Hinduism encountered Buddhism in the sixth century B.C. As a result, the various philosophical schools of Hinduism developed, and their basic texts were composed. The authority of the Vedas was accepted and sociological doctrines were formulated in Smritis, "that which is remembered," the traditional law books. These books define the four goals of life:
Artha, the pursuit of wealth and worldly success
Karma, the pursuit of love
Dharma, the pursuit of law, human righteousness, duty, and cosmic order
Moksha, release from empty, material pleasures and from the pain of life in the everyday world, in order to unite with the Absolute.
The four stages of life were also defined in the Smritis. Each phase was to occupy one quarter of an ideal 100-year life span.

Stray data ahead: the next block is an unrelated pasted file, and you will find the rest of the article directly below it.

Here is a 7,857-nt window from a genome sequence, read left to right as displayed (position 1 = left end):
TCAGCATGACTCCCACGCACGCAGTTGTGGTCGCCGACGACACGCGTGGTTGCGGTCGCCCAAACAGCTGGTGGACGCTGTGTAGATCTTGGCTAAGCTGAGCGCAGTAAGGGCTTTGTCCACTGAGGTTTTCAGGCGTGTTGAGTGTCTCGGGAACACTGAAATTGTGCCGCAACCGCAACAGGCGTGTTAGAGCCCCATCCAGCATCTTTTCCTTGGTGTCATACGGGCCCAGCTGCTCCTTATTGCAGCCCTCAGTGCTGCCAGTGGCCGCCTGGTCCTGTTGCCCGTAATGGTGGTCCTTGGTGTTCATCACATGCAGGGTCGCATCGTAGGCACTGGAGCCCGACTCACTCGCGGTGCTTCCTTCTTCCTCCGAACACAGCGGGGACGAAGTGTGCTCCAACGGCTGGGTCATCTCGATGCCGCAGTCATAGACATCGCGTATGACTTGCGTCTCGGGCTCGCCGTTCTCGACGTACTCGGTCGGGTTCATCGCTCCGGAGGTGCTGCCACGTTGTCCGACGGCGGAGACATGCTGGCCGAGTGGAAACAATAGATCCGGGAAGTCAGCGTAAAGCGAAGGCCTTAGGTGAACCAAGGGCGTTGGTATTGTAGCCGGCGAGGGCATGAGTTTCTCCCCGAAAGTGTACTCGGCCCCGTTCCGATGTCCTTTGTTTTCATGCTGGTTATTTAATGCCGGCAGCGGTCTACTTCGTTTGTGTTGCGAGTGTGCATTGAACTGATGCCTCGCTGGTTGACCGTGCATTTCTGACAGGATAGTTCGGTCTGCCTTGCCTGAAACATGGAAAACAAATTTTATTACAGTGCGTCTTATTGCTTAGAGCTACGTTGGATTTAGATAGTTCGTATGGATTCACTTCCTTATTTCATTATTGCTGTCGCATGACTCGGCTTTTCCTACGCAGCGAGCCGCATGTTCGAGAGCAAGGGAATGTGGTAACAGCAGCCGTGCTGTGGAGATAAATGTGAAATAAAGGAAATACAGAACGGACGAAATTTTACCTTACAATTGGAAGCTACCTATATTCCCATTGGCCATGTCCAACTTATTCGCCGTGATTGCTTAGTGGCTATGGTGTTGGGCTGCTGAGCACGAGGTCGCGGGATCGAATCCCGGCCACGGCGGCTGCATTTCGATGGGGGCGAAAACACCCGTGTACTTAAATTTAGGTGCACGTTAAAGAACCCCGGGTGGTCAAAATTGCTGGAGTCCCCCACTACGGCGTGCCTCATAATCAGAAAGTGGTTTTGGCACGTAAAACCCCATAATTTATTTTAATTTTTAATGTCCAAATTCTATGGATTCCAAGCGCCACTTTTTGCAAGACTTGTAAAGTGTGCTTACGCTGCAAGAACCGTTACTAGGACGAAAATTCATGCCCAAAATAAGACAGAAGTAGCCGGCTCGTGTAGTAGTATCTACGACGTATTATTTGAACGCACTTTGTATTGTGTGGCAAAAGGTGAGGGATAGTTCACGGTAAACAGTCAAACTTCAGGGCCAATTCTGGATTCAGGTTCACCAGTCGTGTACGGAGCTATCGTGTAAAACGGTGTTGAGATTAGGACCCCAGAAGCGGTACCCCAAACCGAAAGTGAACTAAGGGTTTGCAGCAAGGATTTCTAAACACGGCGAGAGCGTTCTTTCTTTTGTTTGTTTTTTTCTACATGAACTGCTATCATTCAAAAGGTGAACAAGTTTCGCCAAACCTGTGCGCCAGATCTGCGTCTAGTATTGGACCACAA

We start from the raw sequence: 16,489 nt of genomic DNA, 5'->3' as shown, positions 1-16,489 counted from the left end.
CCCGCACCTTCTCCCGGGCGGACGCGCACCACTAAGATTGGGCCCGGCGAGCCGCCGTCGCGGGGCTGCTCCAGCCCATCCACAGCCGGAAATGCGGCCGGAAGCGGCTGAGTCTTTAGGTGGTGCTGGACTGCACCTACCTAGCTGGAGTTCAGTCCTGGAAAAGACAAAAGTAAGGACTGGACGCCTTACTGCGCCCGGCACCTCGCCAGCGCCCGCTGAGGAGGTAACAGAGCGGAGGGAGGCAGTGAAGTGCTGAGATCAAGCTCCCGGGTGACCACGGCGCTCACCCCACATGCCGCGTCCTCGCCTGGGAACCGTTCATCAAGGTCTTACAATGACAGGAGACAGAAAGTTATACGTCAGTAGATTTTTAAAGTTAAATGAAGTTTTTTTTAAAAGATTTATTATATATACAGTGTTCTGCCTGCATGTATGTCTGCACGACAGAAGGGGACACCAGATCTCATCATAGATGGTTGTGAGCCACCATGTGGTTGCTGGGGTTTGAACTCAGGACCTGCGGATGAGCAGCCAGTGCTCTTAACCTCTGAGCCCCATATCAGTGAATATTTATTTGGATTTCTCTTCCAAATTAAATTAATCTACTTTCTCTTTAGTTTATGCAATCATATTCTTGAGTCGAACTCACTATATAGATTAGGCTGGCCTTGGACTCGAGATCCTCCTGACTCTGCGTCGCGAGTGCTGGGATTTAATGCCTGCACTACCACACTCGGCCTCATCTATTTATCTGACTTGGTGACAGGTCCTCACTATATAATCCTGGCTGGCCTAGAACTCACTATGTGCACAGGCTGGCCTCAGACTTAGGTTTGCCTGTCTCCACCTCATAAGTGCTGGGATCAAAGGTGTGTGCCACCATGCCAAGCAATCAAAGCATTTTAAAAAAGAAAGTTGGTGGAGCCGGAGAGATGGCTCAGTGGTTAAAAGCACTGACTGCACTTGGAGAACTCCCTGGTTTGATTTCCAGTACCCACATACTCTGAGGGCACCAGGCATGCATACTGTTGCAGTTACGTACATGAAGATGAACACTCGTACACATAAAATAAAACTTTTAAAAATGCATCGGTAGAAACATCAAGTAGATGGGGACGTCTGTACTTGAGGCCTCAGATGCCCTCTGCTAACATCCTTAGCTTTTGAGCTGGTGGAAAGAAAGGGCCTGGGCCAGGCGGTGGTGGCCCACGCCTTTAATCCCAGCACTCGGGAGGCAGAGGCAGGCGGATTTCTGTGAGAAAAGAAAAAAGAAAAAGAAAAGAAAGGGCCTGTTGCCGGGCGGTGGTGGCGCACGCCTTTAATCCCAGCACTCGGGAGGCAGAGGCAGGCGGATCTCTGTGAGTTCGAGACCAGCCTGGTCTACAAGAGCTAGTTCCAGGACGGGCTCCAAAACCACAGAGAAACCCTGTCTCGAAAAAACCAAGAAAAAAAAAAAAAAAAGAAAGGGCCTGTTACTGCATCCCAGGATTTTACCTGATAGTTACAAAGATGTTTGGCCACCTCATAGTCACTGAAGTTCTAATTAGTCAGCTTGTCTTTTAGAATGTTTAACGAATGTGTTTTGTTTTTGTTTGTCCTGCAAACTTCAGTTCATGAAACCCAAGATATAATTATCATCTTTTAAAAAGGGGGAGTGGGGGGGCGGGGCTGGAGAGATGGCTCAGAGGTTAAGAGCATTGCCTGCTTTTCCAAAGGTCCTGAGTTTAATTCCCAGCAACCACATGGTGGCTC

Brahmahcharya, the student
Grhastha, the householder
Vanaprastha, the hermit
Sanyasi, the renunciant (self-denial)
Buddhist heterodoxy encouraged the Hindus to compose lengthy epics. Most notable are the Puranas, which praise the powers and feats of the gods; the Ramayana, the adventures of Rama, the seventh incarnation of the god Vishnu; and the Mahabharata, a poem celebrating the great war between the Kauravas and Pandavas, descendants of the god-king Bharata.
Over time, Hinduism expanded to include a number of different beliefs. By 1800 twenty-five percent of the population had converted to Islam, and Hindus who rejected Islam reinforced the elitist caste system. The religious division also engendered a revival of devotional literature including the Ramayana, which was translated into several regional dialects. A number of new texts were composed, notably the seventeenth-century Ramacharitamanasa––deeds of Rama––which became widely read. A few scholars, such as the fifteenth-century philosopher Kabir, attempted a fusion of Islam and Hinduism, thereby creating Sikhism, a religion that combined the Hindu view of the world along with an Islamic emphasis on scriptures.